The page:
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Colour blind: The challenges of grading and valuing coloured gemstones in today’s market

By Mark T. Cartwright

Some gemstones require treatment to be worn in jewellery; doublets and triplets are usually easy to detect unless examination is hindered by the setting. Although we know and understand the necessity of assembled stones, it doesn't mean our clients are aware of their existence.
Some gemstones require treatment to be worn in jewellery; doublets and triplets are usually easy to detect unless examination is hindered by the setting. Although we know and understand the necessity of assembled stones, it doesn’t mean our clients are aware of their existence.

 

I love coloured gemstones, and yet, I cringe each time one crosses my desk for appraisal. I suspect I’m not alone in that reaction.

The ‘advances’ in the business of altering gemstones are moving far more rapidly than our ability to detect and/or understand them. By the time knowledge of any specific treatment is widespread, there is often an ‘improved’ version of that technique or something totally different in the market. And that’s just half the battle. Putting a value on something the markets are ignoring or haven’t had time to react to becomes nearly as problematic as detecting the alteration itself.

Be alert for alterations such as coating and filling when examining tanzanite and always disclose the probability  of heat treatment. The strong blue-green colour zone  that is evident in this 90-carat stone was not a result of treatment, although it impacted the value nonetheless.
Be alert for alterations such as coating and filling when examining tanzanite and always disclose the probability of heat treatment. The strong blue-green colour zone that is evident in this 90-carat stone was not a result of treatment, although it impacted the value nonetheless.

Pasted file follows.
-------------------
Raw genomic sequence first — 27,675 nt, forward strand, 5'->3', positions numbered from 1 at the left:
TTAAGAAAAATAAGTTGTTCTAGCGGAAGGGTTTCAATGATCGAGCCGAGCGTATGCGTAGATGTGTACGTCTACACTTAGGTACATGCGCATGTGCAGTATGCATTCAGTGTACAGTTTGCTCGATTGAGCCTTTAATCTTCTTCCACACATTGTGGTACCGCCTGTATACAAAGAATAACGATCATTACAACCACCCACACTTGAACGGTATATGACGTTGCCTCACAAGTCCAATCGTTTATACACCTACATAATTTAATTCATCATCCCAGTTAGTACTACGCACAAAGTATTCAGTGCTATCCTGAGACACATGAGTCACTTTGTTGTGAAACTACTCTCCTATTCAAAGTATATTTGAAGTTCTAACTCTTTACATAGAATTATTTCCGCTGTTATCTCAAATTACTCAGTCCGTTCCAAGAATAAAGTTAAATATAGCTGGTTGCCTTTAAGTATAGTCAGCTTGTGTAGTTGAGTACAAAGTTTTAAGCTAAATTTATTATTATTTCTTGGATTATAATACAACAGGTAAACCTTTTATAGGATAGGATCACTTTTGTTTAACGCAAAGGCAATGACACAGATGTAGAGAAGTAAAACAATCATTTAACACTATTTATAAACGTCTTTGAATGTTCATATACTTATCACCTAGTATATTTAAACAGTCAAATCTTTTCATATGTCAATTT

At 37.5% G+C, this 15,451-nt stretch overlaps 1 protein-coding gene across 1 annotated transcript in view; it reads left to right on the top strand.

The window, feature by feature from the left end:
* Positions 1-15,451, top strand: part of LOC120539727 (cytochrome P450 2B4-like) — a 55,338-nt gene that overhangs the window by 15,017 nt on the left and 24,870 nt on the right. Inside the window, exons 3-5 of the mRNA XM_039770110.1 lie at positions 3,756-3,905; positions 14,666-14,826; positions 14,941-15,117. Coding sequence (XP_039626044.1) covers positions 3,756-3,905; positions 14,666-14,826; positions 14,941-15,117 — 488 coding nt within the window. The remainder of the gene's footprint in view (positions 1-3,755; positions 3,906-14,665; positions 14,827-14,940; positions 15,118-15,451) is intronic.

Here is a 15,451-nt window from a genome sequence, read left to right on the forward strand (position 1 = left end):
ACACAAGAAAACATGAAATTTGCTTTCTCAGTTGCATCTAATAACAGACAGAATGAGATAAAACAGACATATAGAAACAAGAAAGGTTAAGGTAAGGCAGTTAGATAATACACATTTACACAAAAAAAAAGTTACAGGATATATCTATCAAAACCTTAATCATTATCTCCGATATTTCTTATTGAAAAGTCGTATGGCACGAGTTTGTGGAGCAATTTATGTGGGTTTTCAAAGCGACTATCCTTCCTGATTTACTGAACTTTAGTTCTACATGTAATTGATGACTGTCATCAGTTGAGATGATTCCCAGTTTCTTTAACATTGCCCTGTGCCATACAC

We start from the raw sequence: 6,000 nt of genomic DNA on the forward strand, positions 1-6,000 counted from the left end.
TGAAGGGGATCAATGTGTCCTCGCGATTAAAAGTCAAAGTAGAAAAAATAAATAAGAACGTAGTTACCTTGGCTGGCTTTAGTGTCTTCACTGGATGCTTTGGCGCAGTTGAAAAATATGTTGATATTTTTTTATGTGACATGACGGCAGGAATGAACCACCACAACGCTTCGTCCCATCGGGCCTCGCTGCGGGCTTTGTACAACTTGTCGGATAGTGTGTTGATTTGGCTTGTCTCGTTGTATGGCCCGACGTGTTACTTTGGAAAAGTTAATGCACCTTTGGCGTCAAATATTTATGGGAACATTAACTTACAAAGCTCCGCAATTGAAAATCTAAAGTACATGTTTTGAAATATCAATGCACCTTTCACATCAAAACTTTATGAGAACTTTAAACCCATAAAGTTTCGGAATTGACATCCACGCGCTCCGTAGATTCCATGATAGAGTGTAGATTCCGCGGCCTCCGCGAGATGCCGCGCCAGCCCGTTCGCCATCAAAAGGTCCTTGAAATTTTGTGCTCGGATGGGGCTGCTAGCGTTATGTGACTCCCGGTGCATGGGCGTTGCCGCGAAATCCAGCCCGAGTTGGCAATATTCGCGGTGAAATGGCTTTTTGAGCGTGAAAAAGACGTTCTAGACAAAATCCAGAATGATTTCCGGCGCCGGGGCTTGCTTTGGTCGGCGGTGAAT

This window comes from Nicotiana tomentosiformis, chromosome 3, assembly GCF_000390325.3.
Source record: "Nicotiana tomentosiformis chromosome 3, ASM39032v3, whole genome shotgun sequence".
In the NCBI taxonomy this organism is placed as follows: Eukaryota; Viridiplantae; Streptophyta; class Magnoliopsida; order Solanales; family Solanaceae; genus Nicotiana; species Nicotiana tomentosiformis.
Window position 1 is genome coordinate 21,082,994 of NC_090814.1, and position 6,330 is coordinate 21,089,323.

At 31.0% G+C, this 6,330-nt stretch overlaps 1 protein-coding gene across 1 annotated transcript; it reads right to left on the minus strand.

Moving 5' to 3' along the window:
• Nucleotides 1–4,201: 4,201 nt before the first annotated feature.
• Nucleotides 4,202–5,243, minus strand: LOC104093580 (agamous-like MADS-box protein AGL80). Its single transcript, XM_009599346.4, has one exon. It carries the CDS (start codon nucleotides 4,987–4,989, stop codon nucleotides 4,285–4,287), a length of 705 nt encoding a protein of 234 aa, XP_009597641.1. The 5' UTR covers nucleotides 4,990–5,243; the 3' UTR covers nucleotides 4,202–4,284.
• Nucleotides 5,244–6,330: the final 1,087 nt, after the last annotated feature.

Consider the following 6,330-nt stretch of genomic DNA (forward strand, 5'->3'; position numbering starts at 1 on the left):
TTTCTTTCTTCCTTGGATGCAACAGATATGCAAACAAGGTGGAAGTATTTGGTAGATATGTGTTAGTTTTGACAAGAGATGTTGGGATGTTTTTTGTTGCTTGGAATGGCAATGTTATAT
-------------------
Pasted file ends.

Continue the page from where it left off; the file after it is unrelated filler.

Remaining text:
The concept of market value is predicated on a series of conditions; among them is that buyer and seller are equally well-informed or well-advised. In today’s coloured gemstone market, that’s often not the case. For a fairly recent example of how the disparity in knowledge can impact value we need look no farther than the beryllium diffusion treatment of sapphires.

When beryllium treatment was initially utilized, and before it had been discovered or disclosed, extraordinary quantities of corundum began appearing in the market in a dazzling array of colours, including hues that had previously been extremely rare such as Padparadsha, vivid pinks, and oranges. The gemstone markets eagerly absorbed the stones at then-current prices; the sellers at the source, however, knew something about the product the buyers didn’t.

Even as suspicions arose, many buyers were perhaps too willing to believe the lies they were being told and prices for the stones remained fairly firm. However, once it became known the colours were artificially induced and the starting materials were actually low-value stones, prices plummeted dramatically. Appraisers and consumers were caught in the middle of a fiasco, as the market destabilized and stones that had been selling for $400 per carat were priced at $30 per carat within the month. As soon as most of us learned to look for and recognize the signs of beryllium diffusion, the ‘burners’ in Thailand were discovering new ways to conceal those indicators from all but the most sophisticated laboratories. At present, the small-laboratory gemmologist will find many of the beryllium-diffused stones impossible to detect.

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